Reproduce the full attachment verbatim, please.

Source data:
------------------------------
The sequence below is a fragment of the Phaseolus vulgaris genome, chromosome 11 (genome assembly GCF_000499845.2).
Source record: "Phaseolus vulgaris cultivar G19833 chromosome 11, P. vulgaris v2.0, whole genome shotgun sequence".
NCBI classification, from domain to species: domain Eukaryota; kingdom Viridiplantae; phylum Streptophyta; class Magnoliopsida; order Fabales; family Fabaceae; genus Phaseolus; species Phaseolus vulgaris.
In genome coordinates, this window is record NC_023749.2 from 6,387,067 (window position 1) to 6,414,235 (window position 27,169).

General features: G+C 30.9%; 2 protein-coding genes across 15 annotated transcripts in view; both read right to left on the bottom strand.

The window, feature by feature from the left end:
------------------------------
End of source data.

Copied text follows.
The sequence below is a fragment of the Phaseolus vulgaris genome, chromosome 11 (genome assembly GCF_000499845.2).
Source record: "Phaseolus vulgaris cultivar G19833 chromosome 11, P. vulgaris v2.0, whole genome shotgun sequence".
NCBI classification, from domain to species: domain Eukaryota; kingdom Viridiplantae; phylum Streptophyta; class Magnoliopsida; order Fabales; family Fabaceae; genus Phaseolus; species Phaseolus vulgaris.
In genome coordinates, this window is record NC_023749.2 from 6,387,067 (window position 1) to 6,414,235 (window position 27,169).

General features: G+C 30.9%; 2 protein-coding genes across 15 annotated transcripts in view; both read right to left on the bottom strand.

The window, feature by feature from the left end: